By Taylor Solomon
Recently, I turned on an episode of Dr. Phil to find a story that was all too familiar. A young girl had gone to a party where she became intoxicated and took part in some sexual act with a boy at the party. Unbeknownst to the girl, the couple was photographed and later documented online through various social media websites. With the rise of the Internet and social media, cyber bullying is a new struggle for users of such sites. Cyber bullying is harassment of a person, male or female, through messages or posts on social media websites.
But this particular case is something more specific. Cyber misogyny is when women are harassed online based on their gender. Often, women are too intimidated or scared to respond, thus losing their voice when it comes to what can be such incredible tools of communication.
One of the most publicized cases of cyber misogyny took place in August, 2010 in Steubenville, Ohio. An intoxicated girl was undressed, photographed, and raped by boys at a party. Though two boys were convicted of the rape of a minor, the young girl still had to live with people having seen these pictures and videos, not to mention many comments regarding the boys as heroes and saying that she was to blame for the incident. This instance started a national conversation about rape and rape culture, but the problem was in no way solved.
Two years later, Canadian high school student Amanda Todd found herself the victim of similar cyber misogyny. Amanda’s family moved frequently and Amanda would talk to people in chat rooms as a way to meet people. One night, she exposed her breasts on a webcam after a man she was talking to requested she do so. When she wouldn’t show him more, the man started to blackmail Amanda with pictures he had secretly taken of her topless on the webcam. The man went as far as to make a Facebook profile with the picture of Amanda, sending friend requests and messages to Amanda’s peers and classmates from the account. In September of 2012, Amanda posted a video using flashcards to tell her story of bullying, depression, and self-harm. That October, Amanda committed suicide. Her video went viral, with 1,600,000 views three days after her death.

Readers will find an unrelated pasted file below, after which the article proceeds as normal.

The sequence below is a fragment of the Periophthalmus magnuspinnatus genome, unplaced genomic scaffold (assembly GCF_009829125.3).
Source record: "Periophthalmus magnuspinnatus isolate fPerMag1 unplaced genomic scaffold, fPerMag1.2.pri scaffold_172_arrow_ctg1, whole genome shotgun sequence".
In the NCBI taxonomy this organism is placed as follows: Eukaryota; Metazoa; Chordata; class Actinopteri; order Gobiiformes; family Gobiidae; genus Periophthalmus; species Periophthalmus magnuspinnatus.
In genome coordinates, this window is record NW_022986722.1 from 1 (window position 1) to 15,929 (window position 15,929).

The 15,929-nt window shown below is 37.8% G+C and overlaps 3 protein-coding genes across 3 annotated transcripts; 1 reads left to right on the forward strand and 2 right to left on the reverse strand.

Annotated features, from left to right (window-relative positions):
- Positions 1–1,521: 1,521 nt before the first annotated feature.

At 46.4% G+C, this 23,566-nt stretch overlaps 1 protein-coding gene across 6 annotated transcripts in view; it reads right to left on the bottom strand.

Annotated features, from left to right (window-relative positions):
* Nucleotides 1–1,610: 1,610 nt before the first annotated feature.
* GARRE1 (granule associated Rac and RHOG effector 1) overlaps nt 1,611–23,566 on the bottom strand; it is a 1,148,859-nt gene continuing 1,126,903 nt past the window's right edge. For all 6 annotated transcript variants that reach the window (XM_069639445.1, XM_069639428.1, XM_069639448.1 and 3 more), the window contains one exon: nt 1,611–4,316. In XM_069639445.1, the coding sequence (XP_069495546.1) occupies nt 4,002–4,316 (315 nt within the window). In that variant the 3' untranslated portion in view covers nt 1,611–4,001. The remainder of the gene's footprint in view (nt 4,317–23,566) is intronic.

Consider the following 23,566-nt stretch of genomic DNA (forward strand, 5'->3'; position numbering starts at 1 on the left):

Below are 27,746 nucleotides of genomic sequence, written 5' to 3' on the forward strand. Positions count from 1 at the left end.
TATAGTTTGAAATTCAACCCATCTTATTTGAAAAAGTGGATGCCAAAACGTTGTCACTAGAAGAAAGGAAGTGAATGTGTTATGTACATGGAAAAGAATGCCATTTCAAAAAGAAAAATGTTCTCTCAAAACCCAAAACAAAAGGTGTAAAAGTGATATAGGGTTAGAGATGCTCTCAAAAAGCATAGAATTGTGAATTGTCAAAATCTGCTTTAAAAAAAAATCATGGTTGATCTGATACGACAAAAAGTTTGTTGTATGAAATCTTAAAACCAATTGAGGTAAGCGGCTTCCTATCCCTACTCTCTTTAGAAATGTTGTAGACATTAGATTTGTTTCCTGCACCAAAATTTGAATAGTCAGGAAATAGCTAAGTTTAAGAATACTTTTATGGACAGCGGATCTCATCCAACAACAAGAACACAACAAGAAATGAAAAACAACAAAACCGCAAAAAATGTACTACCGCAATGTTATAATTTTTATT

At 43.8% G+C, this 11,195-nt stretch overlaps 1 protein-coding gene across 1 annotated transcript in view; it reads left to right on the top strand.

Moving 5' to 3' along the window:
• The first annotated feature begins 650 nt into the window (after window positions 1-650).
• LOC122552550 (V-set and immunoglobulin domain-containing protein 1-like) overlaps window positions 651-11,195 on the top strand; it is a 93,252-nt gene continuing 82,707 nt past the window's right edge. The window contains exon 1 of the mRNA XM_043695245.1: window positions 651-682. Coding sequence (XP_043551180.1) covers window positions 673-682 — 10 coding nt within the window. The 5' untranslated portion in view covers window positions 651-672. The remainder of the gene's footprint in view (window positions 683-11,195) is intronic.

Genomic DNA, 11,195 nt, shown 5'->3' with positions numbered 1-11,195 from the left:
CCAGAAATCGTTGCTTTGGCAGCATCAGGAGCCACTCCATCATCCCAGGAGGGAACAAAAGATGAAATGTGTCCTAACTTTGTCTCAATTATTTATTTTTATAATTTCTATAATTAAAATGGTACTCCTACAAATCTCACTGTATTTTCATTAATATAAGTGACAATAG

It is so important that in this day and age that we work to keep the Internet a helpful tool where we can learn and start conversations. Use Facebook and Twitter to share links to informative articles and engage others in a discussion. Start a blog about what interests you.
As a very visual learner, I enjoy the aesthetic appeal of Instagram. I recently began following @floral.feminist, whose bio reads: "Don’t spread hate; educate." I love seeing this account's body positive and feminist posts mixed in with what I call the "three Fs of Instagram" - Fashion, Food, and Felines.
A recent trend that I would love to see grow is the Facebook compliment page. Some schools have started anonymous compliment pages where you can message a compliment to the administrator of the group and then they post it, tagging the person it is about so they will see.
You can always make a change by starting your own campaign. If you think people need to be informed about an issue you find important, follow in the footsteps of our own Emily Lindin and use your Internet powers for good! The web can be a magnificent tool, we just need more people willing to use it in a positive way. You may not realize it, but you will find people concerned about the same issues who are more than happy to help. Let's use these tools to speak our minds, without letting others scare us into losing our voices.